The name palm warbler conjures images of a tropical songbird, but it’s actually a misnomer for this small bird. But there’s much more to the palm warbler than just its name!
Palm Warbler Fun Facts
- The palm warbler (Setophaga palmarum) is a member of the Parulidae family of New World warblers, which also includes more than 120 other species of warblers, parulas, yellowthroats, and whitestarts.
- Despite being named for a tropical tree, the palm warbler actually spends most of its foraging time walking and hopping on the ground, bobbing its tail and plucking at insects.
- Two alternative names for the palm warbler are the wagtail warbler and the tip-up warbler – both names represent the unique tail bobbing and pumping behavior that is so characteristic of these birds. Other names for the palm warbler include the redpoll warbler and yellow palm warbler.
- There are two palm warbler subspecies, the yellow eastern subspecies with much more colorful underparts, and the paler western subspecies with less overall color. At some point, the species might be split into two distinct birds, but more study is needed to confirm their uniqueness.
- The palm warbler was named when the first specimen of the bird was collected on Hispaniola (which features many palm trees), but this warbler is actually one of the northernmost breeding warblers in North America.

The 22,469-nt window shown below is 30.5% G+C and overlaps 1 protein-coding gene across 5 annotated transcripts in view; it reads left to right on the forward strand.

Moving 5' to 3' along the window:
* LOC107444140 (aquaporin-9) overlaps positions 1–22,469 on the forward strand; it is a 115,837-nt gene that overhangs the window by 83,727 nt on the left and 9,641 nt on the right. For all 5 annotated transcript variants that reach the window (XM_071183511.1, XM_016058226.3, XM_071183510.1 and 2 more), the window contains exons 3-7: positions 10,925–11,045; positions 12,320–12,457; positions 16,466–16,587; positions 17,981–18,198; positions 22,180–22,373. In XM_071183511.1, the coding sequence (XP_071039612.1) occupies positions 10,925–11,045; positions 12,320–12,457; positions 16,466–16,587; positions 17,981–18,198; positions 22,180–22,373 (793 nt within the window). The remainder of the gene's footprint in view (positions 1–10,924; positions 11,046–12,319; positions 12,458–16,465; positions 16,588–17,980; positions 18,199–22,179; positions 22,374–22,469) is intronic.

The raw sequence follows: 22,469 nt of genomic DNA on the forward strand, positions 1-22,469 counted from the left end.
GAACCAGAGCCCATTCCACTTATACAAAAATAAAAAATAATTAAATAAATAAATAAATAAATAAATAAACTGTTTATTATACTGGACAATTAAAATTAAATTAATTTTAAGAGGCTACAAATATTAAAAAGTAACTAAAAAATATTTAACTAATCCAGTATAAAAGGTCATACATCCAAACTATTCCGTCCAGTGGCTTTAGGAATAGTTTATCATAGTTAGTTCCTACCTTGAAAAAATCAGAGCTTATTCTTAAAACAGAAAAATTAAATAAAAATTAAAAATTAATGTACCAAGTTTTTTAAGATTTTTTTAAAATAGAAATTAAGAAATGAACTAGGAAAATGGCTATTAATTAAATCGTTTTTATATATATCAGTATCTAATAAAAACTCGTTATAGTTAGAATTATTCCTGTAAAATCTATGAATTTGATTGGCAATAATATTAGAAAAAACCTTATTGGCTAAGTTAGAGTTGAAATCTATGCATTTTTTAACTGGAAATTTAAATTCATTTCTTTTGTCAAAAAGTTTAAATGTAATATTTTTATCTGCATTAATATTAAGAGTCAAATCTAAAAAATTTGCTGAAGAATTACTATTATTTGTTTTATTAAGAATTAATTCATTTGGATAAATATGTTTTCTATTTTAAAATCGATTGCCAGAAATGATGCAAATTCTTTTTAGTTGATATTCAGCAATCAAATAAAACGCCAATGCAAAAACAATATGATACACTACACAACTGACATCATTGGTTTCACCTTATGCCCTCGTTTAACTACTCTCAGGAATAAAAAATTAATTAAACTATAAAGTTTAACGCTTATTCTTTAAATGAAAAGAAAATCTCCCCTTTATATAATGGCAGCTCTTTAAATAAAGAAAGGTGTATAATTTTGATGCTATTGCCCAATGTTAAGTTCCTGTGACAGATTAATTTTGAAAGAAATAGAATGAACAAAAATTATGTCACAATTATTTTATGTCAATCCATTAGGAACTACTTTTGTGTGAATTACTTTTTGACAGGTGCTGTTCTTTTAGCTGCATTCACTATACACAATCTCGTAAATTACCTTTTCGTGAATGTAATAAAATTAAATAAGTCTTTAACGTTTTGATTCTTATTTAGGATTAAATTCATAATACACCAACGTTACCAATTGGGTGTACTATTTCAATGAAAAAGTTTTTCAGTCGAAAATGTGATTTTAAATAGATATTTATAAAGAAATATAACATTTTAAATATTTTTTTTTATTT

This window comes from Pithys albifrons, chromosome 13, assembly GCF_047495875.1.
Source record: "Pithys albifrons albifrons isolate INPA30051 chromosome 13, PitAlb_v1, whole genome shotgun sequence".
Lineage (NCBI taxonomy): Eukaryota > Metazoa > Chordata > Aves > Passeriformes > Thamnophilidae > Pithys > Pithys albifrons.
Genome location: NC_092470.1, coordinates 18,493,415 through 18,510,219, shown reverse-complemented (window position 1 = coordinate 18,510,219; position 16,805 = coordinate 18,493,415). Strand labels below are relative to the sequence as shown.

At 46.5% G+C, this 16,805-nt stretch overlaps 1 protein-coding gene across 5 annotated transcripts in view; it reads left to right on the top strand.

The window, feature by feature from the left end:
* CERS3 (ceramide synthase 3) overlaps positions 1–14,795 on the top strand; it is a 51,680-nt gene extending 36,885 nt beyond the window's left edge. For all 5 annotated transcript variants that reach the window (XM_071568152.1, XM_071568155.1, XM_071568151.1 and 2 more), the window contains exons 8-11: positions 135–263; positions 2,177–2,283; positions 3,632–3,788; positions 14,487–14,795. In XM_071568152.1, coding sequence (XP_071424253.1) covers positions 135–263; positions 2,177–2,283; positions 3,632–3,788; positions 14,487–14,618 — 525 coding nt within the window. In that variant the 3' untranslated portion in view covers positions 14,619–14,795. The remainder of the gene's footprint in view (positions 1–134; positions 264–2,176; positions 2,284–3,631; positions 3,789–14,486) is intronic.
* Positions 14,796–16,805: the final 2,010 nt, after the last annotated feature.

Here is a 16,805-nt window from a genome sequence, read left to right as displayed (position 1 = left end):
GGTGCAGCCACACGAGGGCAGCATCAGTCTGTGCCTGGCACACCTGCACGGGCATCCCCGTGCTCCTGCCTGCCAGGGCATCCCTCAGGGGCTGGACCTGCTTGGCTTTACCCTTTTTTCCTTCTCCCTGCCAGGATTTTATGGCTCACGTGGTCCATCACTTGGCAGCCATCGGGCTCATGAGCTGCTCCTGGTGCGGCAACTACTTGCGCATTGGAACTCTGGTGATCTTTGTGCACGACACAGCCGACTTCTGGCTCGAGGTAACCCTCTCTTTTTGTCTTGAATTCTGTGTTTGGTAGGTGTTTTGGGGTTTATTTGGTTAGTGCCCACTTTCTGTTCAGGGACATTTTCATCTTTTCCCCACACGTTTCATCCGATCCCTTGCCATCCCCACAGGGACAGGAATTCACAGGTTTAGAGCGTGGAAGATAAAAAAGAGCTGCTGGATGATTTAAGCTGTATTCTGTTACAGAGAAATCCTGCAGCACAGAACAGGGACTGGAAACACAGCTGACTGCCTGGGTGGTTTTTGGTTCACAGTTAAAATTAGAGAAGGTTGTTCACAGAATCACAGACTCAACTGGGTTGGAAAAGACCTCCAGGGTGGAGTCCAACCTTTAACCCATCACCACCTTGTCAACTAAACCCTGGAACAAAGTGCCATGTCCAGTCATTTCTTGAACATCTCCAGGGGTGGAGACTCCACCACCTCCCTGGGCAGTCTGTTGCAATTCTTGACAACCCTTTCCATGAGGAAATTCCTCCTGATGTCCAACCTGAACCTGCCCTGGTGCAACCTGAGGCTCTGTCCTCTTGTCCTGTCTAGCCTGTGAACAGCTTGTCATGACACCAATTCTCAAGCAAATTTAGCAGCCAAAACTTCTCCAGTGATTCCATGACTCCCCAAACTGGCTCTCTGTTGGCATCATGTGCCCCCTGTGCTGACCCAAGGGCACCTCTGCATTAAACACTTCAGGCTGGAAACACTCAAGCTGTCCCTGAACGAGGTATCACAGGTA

- Palm warblers are early migrants and can be on the move up to two months before other warblers start to migrate in spring. This makes palm warblers a great indicator of the changing season and the return of many other birds.
- These are extremely variable birds, and have a great range of color intensity. Summer birds are brightest while winter birds are typically duller, but there are many shades in between.
Adding the Palm Warbler to Your Life List
In the right regions, this bird is easy to see. During the breeding season from spring through early fall, they’re common in the boreal forests of Canada, particularly in boggy areas or where cedar and spruce trees are scattered. Winter is often the easiest time to see these birds, however, when they’re widespread in the Caribbean, Central America, and in the southeastern United States. Watch for these small, flitting, tail-bobbing birds in yards, weedy fields, and scrubby edges such as along fences and hedges. That characteristic tail-bob or pumping is a key for easy identification, and these warblers may join mixed flocks with kinglets, sparrows, and other warblers.
Learn More About the Palm Warbler
There’s always more to learn about any bird, even a birds already as familiar as the palm warbler. Start with these great resources…